Why did you pursue a career in the instructional design and technology field?
I'm curious about the various ways people learn, why we choose to learn, and how experiences can be structured to enhance, encourage, or direct learning. I am curious what the most efficient and effective ways are to process information. I wonder how social/soft skills translate into other areas of life apart from where they may initially have been developed (for example, from sports to the classroom). I also wanted to have the ability to work remotely and on a part-time basis as I wanted to harmonize my desire to work and be home with my family and play sports.
What are some of your day-to-day responsibilities in your roles?
Research, create, and ideate content for the ed-tech aspect of Lucid. I have weekly Zoom meetings to stay aligned and/or collaborate with other Lucid for Education team members. I create student templates, instructions, lesson plans, with and for their software (Lucidchart and Lucidpress).
How have you found your jobs? What advice do you have for someone trying to find a job in the instructional design and technology field?
An email was sent out to the listserv looking for an intern for Lucid with the possibility of being remote. Although I was now graduated, I applied for the internship. They decided to create a new position and hire me. I completed the masters in a roundabout way. I did one year as a full-time student, took a two year break to teach middle school, and then finished the degree in 2 more years going part-time as I also had two children during that time. Even though I did not complete an off-campus internship, I feel I was able to get a job because of my teaching experience, knowledge of teaching and learning theory, design theory, and ability to write directions. Part of my interview and job application included design activities.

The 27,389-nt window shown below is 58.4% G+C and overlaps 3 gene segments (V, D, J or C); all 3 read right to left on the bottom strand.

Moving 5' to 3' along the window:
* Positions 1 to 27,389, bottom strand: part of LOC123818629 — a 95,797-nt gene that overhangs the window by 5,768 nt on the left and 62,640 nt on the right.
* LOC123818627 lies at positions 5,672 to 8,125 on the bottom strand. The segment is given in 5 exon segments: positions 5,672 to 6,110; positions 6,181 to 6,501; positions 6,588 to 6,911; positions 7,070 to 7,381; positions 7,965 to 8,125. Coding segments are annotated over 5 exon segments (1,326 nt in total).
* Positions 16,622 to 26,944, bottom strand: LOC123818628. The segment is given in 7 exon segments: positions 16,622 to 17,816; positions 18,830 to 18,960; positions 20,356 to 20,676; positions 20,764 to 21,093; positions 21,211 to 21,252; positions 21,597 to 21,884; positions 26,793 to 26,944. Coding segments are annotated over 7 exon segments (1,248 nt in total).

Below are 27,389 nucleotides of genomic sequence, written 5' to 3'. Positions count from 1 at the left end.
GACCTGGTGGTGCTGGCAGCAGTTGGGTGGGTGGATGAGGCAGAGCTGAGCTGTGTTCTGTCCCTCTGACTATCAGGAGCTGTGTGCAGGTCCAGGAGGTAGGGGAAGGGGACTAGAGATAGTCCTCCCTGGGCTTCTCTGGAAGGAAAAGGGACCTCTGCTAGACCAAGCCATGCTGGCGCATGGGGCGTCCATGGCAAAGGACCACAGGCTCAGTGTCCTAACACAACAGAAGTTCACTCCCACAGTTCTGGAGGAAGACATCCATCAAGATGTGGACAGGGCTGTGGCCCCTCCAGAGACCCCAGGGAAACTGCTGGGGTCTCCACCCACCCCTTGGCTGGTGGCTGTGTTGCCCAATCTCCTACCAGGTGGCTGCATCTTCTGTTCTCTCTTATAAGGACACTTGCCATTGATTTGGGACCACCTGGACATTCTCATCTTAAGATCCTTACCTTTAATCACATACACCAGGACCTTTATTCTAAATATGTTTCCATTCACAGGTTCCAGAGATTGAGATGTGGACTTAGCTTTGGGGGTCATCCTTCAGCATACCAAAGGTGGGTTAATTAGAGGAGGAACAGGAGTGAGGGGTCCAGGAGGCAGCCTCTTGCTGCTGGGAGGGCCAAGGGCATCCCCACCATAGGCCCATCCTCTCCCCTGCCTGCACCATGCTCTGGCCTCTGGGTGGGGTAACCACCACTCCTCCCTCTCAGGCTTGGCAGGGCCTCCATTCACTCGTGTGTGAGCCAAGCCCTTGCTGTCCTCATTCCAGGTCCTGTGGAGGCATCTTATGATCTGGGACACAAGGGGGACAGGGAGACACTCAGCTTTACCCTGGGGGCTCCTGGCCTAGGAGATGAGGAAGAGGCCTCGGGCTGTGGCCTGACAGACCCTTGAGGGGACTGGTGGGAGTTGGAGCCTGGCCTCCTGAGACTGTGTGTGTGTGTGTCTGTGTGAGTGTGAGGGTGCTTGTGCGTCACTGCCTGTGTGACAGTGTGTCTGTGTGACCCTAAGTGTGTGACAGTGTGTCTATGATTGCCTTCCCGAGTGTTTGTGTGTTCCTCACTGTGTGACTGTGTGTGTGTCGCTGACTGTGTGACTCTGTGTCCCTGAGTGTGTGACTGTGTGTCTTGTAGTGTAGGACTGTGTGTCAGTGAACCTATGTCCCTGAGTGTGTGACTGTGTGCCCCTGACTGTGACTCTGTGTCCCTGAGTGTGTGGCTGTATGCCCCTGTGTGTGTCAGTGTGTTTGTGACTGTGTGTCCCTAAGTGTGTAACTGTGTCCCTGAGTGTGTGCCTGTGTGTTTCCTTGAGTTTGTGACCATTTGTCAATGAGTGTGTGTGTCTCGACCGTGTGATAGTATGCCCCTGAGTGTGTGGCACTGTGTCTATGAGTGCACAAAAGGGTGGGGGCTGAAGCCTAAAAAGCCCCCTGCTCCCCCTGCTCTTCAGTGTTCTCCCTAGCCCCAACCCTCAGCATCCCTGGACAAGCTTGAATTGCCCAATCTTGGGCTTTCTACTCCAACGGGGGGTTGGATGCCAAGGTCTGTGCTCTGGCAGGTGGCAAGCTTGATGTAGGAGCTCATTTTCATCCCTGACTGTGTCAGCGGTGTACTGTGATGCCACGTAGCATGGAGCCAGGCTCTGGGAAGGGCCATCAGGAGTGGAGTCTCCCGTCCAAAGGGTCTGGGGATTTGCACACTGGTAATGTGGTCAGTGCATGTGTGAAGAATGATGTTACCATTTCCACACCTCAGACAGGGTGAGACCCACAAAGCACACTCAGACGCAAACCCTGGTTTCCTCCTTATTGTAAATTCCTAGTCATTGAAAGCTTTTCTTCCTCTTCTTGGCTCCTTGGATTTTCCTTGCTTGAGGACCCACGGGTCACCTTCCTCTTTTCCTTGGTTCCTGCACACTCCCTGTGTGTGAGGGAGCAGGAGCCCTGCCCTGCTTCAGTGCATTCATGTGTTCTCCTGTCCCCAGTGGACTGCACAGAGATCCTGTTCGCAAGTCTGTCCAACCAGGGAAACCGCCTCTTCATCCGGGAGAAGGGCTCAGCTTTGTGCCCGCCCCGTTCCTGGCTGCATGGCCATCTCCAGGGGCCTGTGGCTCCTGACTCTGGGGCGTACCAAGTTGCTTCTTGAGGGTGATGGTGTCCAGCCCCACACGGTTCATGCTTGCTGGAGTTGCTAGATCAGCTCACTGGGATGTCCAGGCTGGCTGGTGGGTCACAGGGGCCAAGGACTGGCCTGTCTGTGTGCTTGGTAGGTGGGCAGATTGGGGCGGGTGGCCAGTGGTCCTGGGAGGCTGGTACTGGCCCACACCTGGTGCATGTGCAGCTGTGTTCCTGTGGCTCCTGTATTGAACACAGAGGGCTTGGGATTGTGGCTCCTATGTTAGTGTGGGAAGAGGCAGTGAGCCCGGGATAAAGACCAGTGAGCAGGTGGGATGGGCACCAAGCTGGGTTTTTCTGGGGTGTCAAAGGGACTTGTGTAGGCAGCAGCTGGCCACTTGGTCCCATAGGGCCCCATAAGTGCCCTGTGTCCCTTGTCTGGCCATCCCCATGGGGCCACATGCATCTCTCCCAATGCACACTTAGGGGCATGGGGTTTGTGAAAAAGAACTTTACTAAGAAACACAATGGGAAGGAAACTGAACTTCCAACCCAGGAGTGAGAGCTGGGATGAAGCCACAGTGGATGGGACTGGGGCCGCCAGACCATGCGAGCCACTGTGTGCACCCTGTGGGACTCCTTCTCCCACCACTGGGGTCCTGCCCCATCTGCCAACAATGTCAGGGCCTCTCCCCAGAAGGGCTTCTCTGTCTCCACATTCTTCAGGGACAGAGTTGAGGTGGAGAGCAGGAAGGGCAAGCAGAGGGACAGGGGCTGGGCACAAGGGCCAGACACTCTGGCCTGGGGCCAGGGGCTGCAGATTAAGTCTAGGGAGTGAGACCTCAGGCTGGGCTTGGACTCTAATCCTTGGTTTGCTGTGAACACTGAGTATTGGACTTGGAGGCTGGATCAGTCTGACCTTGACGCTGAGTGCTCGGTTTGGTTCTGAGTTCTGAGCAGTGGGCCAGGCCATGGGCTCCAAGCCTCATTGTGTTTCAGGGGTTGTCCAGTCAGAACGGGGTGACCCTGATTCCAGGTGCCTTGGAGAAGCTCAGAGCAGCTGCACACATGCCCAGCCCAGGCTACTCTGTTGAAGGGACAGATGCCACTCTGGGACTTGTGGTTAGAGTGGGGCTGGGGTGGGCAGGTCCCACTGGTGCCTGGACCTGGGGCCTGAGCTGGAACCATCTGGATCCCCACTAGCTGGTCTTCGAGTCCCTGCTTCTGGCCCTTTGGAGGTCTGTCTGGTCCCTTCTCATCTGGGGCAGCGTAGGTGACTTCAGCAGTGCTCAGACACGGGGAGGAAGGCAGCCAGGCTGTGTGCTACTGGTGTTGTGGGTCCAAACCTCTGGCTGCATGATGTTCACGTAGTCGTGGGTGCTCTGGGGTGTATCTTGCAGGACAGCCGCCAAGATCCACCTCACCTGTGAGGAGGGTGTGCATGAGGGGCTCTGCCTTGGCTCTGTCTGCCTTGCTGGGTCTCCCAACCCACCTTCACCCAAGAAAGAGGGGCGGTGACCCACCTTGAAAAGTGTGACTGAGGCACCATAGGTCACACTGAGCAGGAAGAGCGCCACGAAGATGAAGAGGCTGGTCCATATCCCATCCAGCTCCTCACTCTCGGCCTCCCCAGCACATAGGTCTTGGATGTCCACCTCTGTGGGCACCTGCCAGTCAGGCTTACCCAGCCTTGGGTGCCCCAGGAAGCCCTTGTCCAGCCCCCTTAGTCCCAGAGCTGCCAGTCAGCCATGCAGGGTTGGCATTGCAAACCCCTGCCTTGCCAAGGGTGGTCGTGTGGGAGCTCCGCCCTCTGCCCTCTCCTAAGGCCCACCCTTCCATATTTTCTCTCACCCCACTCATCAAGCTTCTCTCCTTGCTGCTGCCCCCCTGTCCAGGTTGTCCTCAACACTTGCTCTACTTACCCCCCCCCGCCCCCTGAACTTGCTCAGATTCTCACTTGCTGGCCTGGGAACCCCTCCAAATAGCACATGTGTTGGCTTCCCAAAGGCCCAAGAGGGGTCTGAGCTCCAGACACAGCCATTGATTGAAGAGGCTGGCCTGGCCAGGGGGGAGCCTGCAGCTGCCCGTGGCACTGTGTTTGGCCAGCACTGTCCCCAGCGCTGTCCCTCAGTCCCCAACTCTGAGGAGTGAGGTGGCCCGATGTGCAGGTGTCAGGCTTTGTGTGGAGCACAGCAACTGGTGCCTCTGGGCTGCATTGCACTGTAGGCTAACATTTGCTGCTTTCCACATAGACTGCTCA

In what ways did your graduate program prepare you for your career?
Going through the process of my design project was the best preparation. Having a process that I had gone through to design something helped me learn what worked for me to complete big projects. I also learned how to manage my design documents and be specific with my design and theory choices. Besides experiencing a design process, two skills that I developed that I use all the time are 1) creating clear and succinct emails - as I work remotely and that is my main form of communication, and 2) learning how to evaluate my own work and ask for specific feedback. I feel my project chair was vital in helping me develop all of these skills.
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Learn more about the career paths and day-to-day responsibilities of people working in the corporate sector of the IDT field! Respondents are students and alumni of the BYU IP&T program.
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